The State of the Art in Architectural Photography: Bringing virtual reality to architectural photography

May 18th, 2016 by Jesse Gerard

In the 4th installment of our series leading up to the “State of the Art in Architectural photography” presentation at the 2016 AIA convention, we’ll push the boundaries of what we normally think of as “Photography.” The ever-expanding purview of the photographer can now include video, and the topic that’s attracting a huge amount of attention, virtual reality!

Virtual reality (VR)

VR is poised to change the way that we experience media. Architecture has many innate qualities that make it of huge interest to VR developers. VR allows the viewer to see spaces and volumes from a human perspective; sounds perfect for architecture, right? The type of virtual reality we’re going to discuss is often known by other names including spherical photography, and 360 panoramas. These are still photographs of real spaces that can be used with a stereoscopic viewer ,such as Google Cardboard, or the more powerful Oculus Rift.

You can make spherical photography VR images right now with your smartphone using the Google Street View app,which stitches together images from your phone’s camera into a sphere. To go one step up, you can purchase an affordable spherical camera, like the Ricoh Theta. For a full professional presentation things get a bit more complicated: it’s best to stitch together images from a mainstream high-end dSLR.

Here’s an example of a tour of an office interior that we’ve made using spherical photography.


Moveable elements

Things like doors and drawers are classic subjects for architectural video, as their character is only completely conveyed when they are in motion. Other more grand examples of motion in architecture that are prime video subjects would be kinetic art (think Calder Mobiles), or convertible spaces or tiny houses. This kind of video is something that can be done by non-professionals using a stationary camera on a tripod. Even a mobile phone would work in this case, as long as it’s stable.

Here’s an example of a video we’ve made of architecture in motion with a stationary camera in professional quality that has perspective and color correction, as well as titles and branding that make it perfect for social media.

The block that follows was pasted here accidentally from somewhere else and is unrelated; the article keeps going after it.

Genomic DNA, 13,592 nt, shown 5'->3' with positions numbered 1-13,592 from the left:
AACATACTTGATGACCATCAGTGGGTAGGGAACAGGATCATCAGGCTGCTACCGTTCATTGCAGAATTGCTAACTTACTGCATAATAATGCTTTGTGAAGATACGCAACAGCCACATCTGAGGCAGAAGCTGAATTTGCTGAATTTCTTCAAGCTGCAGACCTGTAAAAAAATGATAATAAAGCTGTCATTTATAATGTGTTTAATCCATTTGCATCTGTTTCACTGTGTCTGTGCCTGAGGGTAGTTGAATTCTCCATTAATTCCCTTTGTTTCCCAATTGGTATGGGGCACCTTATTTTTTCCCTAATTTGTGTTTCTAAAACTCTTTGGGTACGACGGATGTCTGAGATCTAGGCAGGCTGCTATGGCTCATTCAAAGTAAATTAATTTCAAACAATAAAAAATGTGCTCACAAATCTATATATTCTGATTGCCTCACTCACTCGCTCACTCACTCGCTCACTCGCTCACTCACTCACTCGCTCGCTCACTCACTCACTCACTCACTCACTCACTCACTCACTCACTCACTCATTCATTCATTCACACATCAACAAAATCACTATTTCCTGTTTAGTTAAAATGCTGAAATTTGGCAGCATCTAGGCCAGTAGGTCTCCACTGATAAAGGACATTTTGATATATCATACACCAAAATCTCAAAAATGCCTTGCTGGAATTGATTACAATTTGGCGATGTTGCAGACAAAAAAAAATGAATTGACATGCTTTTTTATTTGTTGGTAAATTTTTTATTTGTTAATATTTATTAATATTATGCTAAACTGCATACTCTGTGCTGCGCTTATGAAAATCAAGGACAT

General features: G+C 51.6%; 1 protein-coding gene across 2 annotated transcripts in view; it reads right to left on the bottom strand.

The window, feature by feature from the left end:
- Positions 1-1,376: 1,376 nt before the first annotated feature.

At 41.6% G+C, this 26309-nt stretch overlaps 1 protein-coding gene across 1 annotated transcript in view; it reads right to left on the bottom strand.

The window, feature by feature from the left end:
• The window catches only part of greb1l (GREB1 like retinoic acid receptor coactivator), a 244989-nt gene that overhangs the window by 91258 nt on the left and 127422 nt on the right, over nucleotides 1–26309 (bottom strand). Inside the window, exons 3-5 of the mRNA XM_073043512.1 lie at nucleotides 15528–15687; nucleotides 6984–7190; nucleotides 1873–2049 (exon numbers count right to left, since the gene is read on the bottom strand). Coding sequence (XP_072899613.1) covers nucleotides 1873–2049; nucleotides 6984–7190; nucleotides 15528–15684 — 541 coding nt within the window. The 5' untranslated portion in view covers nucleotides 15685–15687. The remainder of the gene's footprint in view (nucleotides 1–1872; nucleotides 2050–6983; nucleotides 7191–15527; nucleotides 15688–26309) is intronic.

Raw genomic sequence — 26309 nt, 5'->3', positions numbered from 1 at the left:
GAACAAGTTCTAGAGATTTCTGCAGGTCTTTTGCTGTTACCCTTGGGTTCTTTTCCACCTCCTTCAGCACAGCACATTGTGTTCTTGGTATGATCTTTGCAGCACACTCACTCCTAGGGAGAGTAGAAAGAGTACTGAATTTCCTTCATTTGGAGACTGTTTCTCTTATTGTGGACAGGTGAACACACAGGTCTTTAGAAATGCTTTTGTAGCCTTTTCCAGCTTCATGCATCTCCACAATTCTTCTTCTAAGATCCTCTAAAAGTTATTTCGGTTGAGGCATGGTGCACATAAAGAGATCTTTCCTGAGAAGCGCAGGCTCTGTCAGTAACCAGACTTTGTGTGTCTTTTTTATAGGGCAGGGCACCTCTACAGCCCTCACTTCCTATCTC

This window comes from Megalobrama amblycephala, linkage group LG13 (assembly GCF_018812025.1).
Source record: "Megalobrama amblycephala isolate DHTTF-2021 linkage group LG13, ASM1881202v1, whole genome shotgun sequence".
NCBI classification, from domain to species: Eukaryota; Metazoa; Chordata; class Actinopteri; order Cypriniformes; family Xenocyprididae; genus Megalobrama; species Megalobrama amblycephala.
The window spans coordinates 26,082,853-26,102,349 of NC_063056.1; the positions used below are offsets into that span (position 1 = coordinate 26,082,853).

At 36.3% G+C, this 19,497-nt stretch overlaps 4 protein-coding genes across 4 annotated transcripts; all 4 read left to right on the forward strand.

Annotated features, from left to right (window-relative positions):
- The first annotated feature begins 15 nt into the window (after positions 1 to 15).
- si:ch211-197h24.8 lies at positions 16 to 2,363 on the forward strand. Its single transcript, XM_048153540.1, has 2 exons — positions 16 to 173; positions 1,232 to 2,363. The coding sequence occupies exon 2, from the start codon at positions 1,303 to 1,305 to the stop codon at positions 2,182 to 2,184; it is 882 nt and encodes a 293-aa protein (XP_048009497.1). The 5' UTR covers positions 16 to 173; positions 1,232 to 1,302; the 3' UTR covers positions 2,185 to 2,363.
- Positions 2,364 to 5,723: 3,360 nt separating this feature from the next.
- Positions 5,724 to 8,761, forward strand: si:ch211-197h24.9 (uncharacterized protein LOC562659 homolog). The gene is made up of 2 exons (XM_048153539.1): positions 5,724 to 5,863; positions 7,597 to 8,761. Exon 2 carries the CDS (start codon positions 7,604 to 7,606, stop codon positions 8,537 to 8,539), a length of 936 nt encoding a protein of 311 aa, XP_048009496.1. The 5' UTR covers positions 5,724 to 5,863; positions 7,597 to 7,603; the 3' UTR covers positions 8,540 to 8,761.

If you’ve found or made an architectural video, we’d love to see it: tweet us @photospaces and @studioHDP


The State of the Art in Architectural Photography: The Power of Mirrorless Cameras

May 17th, 2016 by Allen

I have a confession. I am a tech nerd. In particular, I love geeking out over the latest photography toys.  Excuse me, “tools”.  I’m a firm believer that technology makes our lives better, and that has certainly been true for me as a photographer.  One of the latest and arguably greatest technologies that has matured in the digital era is the mirrorless camera.  In this post I’ll briefly cover a few reasons why I enjoy using a mirrorless camera over a DSLR.  But first, let me give you a little background.

As a Canon owner and frequent user of Nikons, I have always been conflicted about which system was the best.  Canon has a great, and I mean AMAZING, 17mm Tilt Shift lens but Nikon has an amazing sensor in the D800/810.  There was never a best of both worlds until now.  After much fence-sitting, I finally replaced my aging Canon with a Sony A7R2.  Why?  Because it’s incredible!!!  Okay, I’m gushing a bit and that’s not really a practical answer so here are my top 3 reasons why I love, and you will love, the new Sony cameras.  (Including the A72, without the “R”)

Sensor Quality and Dynamic Range:  The Sony mirrorless cameras have incredible sensors.  With these sensors you can create a photograph from a single underexposed capture that has very minimal shadow noise.   This can be especially helpful to you if you’re photographing a scene where there is a huge range of contrast and you don’t want to get into a lot of Photoshop layering or HDR work.

The dynamic range of the sensor allows me to create a great image from a single underexposed capture that has very minimal shadow noise.  The photos below illustrate this point.  The before is significantly underexposed on purpose in order to maintain highlight detail.  Because of the dynamic range of the camera sensor, I was able to take that one shot and brighten it with Adobe Camera Raw, without losing the details in the highlights of the sky and while gaining details in the fountain and the trees in the foreground.  The result is a photograph that is rich throughout a range of tones from black to white.

Allen Russ Photography RAW Format Before Fountain Landscape